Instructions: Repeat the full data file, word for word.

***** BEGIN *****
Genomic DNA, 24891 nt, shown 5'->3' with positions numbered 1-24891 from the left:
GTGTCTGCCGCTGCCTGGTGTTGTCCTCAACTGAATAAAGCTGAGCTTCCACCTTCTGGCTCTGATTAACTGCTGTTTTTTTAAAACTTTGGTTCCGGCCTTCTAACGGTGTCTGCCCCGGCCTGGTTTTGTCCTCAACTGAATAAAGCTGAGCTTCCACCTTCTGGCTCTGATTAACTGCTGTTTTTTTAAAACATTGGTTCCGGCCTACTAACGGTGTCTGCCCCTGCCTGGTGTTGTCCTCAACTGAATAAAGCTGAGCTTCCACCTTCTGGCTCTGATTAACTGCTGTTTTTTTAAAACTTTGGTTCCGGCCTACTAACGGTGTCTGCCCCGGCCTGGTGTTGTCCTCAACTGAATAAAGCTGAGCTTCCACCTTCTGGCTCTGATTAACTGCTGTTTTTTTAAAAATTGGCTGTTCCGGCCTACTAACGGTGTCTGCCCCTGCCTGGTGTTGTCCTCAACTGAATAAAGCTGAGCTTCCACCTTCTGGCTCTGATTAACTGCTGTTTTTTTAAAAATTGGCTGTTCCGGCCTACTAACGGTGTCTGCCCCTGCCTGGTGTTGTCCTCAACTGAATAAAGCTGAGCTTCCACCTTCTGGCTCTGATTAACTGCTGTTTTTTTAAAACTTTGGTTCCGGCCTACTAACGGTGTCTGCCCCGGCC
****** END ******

Genomic DNA, 24891 nt, shown 5'->3' with positions numbered 1-24891 from the left:
GTGTCTGCCGCTGCCTGGTGTTGTCCTCAACTGAATAAAGCTGAGCTTCCACCTTCTGGCTCTGATTAACTGCTGTTTTTTTAAAACTTTGGTTCCGGCCTTCTAACGGTGTCTGCCCCGGCCTGGTTTTGTCCTCAACTGAATAAAGCTGAGCTTCCACCTTCTGGCTCTGATTAACTGCTGTTTTTTTAAAACATTGGTTCCGGCCTACTAACGGTGTCTGCCCCTGCCTGGTGTTGTCCTCAACTGAATAAAGCTGAGCTTCCACCTTCTGGCTCTGATTAACTGCTGTTTTTTTAAAACTTTGGTTCCGGCCTACTAACGGTGTCTGCCCCGGCCTGGTGTTGTCCTCAACTGAATAAAGCTGAGCTTCCACCTTCTGGCTCTGATTAACTGCTGTTTTTTTAAAAATTGGCTGTTCCGGCCTACTAACGGTGTCTGCCCCTGCCTGGTGTTGTCCTCAACTGAATAAAGCTGAGCTTCCACCTTCTGGCTCTGATTAACTGCTGTTTTTTTAAAAATTGGCTGTTCCGGCCTACTAACGGTGTCTGCCCCTGCCTGGTGTTGTCCTCAACTGAATAAAGCTGAGCTTCCACCTTCTGGCTCTGATTAACTGCTGTTTTTTTAAAACTTTGGTTCCGGCCTACTAACGGTGTCTGCCCCGGCC